Area Plan concepts are general guides to indicate potential development options. Plans are schematic only, and the actual mix of land uses, locations and configurations of buildings, parking areas, streets and access points will be determined through the public review process for individual development proposals. Properties retain all existing rights.
The Avery Road corridor stretches from the U.S. 33 interchange at Avery-Muirfield Drive to Dublin’s southern boundary, providing a connection from community-scale retail areas north of U.S. 33 to Columbus and Hilliard to the south. The area includes an assortment of residential and light industrial structures annexed into the city during the 1990s. Many residential structures along Avery Road have been converted to retail or other commercial uses. A mixture of suburban residential developments are located adjacent to the corridor, including modest single-family homes, empty nester housing products, townhomes and multiple-family apartment projects. In phases, Avery Road is being improved from a two-lane, rural road to a four-lane, major arterial with median landscape treatments.
The broad range of land uses within the Avery Road corridor reflects a variety of development patterns representing a number of different time periods. As a result, the corridor lacks a cohesive character. Recent efforts to improve the area include the establishment of a significant greenway and park system along Woerner Temple Road. Ballantrae Park, at the intersection of Woerner Temple Road and Avery Road includes the Dancing Hares public art sculpture and water play area, while the Dublin Community Pool South is located nearby. These high quality civic amenities enhance redevelopment potential along the Avery Road corridor and provide an opportunity to promote a low density mixed use development pattern to serve surrounding neighborhoods.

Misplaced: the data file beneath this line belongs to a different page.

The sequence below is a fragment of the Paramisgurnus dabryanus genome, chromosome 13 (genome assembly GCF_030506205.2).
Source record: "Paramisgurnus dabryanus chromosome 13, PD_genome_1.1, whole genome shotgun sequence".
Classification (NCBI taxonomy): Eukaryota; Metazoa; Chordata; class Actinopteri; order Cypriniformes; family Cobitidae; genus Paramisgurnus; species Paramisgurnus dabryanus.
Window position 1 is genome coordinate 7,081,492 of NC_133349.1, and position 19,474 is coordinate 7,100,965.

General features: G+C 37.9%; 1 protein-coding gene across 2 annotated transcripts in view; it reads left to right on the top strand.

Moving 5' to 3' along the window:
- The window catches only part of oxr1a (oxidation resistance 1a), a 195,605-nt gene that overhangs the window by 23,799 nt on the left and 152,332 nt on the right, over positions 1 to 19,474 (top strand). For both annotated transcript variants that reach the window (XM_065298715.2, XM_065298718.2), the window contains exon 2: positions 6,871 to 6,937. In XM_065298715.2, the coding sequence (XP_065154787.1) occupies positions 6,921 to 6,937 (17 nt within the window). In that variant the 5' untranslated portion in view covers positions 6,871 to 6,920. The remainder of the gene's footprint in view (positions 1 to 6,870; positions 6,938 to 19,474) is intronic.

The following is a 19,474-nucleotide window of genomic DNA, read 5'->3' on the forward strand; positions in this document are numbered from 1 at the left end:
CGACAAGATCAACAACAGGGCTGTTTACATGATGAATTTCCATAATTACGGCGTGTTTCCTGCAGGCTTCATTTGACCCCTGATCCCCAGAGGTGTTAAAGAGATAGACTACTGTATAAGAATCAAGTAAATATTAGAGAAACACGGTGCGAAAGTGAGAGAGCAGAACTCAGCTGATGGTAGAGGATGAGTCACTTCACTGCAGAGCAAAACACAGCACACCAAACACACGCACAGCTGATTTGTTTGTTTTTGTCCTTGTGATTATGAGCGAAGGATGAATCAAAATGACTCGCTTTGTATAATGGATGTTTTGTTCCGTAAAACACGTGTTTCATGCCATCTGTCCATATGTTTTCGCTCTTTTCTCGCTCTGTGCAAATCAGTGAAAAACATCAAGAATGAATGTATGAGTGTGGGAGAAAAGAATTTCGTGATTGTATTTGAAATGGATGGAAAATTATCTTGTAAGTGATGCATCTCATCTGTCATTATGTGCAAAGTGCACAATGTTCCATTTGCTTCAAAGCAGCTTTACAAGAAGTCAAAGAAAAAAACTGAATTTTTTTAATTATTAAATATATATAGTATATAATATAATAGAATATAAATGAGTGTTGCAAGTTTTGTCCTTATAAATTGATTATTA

As a major north-south route through the center of Dublin, transportation issues define the Avery Road corridor. Landscape treatments and roadway design, in conjunction with road widening projects, will be integral to providing a cohesive visual character for the corridor. Necessary right-of-way expansions to accommodate these improvements will continue to generate land use and access management challenges with respect to existing residential and commercial properties. Historic structures and a historic township cemetery along Avery Road have presented challenges to road widening and alignment solutions. The construction of a new roundabout at the intersection of Avery Road and Tuswell Drive/Innovation Drive in 2008 required the removal of a residence listed on the Ohio Historic Inventory, while the nearby St. John’s Lutheran Cemetery was successfully preserved. The City has begun acquiring land in the southern portion of the corridor in preparation for additional roadway widening north of Rings Road; historic barn in this location presents an additional physical constraint.
Future interchange improvements at U.S. 33 will have a significant impact on industrial uses near Shier Rings Road, although the timing and design of these improvements is uncertain. Establishing gateways for the West Innovation District and Shier Rings TechFlex District, encouraging appropriate technology-based office and industrial research uses, and retrofitting existing industrial uses to better fit with the overall context of the area will be important to the future success of this highly traveled corridor. Land in this area was rezoned in 2011 to the newly adopted Research Office and Technology Flex zoning districts to facilitate these goals.
Planning Challenges and Issues
Create a unified streetscape
The Avery Road Area includes a variety of uses, architectural styles, building materials and site development standards that reflect decades of development prior to annexation. As Avery Road is widened to an arterial with median treatment, the need to provide a consistent appearance and identity will be important. Improved architectural quality and more unified setbacks will provide the basis for a cohesive architectural “look.” Street tree and median plantings will greatly improve visual quality; however, significant efforts to provide substantial landscaping within front setbacks and around buildings will provide the greatest benefit to establish a unified corridor.